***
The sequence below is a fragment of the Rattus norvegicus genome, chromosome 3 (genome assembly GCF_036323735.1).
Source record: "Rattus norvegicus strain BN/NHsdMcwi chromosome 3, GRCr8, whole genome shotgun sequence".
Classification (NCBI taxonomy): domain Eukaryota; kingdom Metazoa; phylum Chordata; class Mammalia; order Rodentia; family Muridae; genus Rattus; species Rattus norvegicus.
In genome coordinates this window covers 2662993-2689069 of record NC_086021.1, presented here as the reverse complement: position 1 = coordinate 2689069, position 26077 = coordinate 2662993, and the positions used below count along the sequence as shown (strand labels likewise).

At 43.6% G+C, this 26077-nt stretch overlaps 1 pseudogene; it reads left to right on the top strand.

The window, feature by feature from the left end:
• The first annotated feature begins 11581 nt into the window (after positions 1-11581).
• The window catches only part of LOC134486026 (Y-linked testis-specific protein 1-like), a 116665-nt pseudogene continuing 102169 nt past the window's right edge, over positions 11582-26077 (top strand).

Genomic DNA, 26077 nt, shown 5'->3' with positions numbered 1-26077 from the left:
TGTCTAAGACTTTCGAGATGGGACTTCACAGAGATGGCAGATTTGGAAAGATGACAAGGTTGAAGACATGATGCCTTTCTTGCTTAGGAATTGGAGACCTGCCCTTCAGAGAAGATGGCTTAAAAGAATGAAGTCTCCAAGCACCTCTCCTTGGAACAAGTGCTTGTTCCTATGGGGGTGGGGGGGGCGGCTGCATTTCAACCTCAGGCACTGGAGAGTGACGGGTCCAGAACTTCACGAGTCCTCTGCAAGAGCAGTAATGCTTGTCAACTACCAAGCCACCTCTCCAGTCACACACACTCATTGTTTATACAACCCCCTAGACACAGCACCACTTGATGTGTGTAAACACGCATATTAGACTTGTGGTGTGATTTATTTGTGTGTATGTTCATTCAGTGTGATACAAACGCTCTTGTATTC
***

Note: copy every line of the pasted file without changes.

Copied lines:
The sequence below is a fragment of the Rattus norvegicus genome, chromosome 3 (genome assembly GCF_036323735.1).
Source record: "Rattus norvegicus strain BN/NHsdMcwi chromosome 3, GRCr8, whole genome shotgun sequence".
Classification (NCBI taxonomy): domain Eukaryota; kingdom Metazoa; phylum Chordata; class Mammalia; order Rodentia; family Muridae; genus Rattus; species Rattus norvegicus.
In genome coordinates this window covers 2662993-2689069 of record NC_086021.1, presented here as the reverse complement: position 1 = coordinate 2689069, position 26077 = coordinate 2662993, and the positions used below count along the sequence as shown (strand labels likewise).

At 43.6% G+C, this 26077-nt stretch overlaps 1 pseudogene; it reads left to right on the top strand.

The window, feature by feature from the left end:
• The first annotated feature begins 11581 nt into the window (after positions 1-11581).
• The window catches only part of LOC134486026 (Y-linked testis-specific protein 1-like), a 116665-nt pseudogene continuing 102169 nt past the window's right edge, over positions 11582-26077 (top strand).

Genomic DNA, 26077 nt, shown 5'->3' with positions numbered 1-26077 from the left:
TGTCTAAGACTTTCGAGATGGGACTTCACAGAGATGGCAGATTTGGAAAGATGACAAGGTTGAAGACATGATGCCTTTCTTGCTTAGGAATTGGAGACCTGCCCTTCAGAGAAGATGGCTTAAAAGAATGAAGTCTCCAAGCACCTCTCCTTGGAACAAGTGCTTGTTCCTATGGGGGTGGGGGGGGCGGCTGCATTTCAACCTCAGGCACTGGAGAGTGACGGGTCCAGAACTTCACGAGTCCTCTGCAAGAGCAGTAATGCTTGTCAACTACCAAGCCACCTCTCCAGTCACACACACTCATTGTTTATACAACCCCCTAGACACAGCACCACTTGATGTGTGTAAACACGCATATTAGACTTGTGGTGTGATTTATTTGTGTGTATGTTCATTCAGTGTGATACAAACGCTCTTGTATTC